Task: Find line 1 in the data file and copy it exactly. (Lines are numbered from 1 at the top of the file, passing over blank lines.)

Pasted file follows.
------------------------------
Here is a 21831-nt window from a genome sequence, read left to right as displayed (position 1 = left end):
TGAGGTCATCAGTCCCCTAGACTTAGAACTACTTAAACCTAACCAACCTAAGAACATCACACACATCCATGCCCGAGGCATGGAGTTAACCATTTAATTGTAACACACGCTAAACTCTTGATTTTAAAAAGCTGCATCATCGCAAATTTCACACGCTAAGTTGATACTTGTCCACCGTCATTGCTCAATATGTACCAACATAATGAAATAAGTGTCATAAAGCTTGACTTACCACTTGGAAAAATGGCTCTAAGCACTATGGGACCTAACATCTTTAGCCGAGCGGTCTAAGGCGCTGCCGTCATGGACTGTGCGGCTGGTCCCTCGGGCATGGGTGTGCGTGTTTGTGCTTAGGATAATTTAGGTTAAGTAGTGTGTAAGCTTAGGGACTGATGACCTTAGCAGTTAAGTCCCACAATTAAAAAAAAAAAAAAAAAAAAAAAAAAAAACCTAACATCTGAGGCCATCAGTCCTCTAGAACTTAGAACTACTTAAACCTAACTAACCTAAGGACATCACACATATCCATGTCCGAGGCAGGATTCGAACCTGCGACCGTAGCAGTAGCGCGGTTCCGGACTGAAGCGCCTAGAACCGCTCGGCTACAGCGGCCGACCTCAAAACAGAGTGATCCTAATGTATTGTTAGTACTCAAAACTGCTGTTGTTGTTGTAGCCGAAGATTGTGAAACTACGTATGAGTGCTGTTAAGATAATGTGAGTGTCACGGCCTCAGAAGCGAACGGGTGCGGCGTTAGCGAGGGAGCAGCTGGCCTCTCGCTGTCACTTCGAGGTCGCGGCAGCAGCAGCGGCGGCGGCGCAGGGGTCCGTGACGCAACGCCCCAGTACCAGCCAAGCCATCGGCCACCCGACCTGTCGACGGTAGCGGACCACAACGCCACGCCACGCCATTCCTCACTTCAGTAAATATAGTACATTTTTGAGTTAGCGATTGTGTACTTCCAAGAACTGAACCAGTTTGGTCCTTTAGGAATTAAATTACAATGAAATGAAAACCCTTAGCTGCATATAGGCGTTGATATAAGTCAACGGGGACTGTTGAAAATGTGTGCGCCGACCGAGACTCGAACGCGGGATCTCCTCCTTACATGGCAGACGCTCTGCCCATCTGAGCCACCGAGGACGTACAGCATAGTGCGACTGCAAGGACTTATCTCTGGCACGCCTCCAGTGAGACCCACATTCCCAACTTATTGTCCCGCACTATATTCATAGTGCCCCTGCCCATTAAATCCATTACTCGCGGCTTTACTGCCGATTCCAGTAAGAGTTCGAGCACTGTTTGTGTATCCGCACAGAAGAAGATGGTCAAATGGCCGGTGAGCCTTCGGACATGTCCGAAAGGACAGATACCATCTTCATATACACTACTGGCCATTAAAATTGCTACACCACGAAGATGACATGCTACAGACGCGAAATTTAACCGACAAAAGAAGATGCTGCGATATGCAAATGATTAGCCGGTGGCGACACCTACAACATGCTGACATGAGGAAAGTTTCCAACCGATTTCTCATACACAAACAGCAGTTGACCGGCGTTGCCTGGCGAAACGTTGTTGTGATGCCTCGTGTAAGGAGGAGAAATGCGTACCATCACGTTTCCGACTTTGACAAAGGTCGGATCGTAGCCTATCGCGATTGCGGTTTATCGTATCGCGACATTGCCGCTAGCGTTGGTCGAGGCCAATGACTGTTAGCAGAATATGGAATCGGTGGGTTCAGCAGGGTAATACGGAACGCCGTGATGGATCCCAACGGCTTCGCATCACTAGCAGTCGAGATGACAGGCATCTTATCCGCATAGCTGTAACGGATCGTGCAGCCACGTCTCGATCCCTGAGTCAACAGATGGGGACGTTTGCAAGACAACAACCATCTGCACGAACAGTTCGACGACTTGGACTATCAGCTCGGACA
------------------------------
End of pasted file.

Here is a 21831-nt window from a genome sequence, read left to right as displayed (position 1 = left end):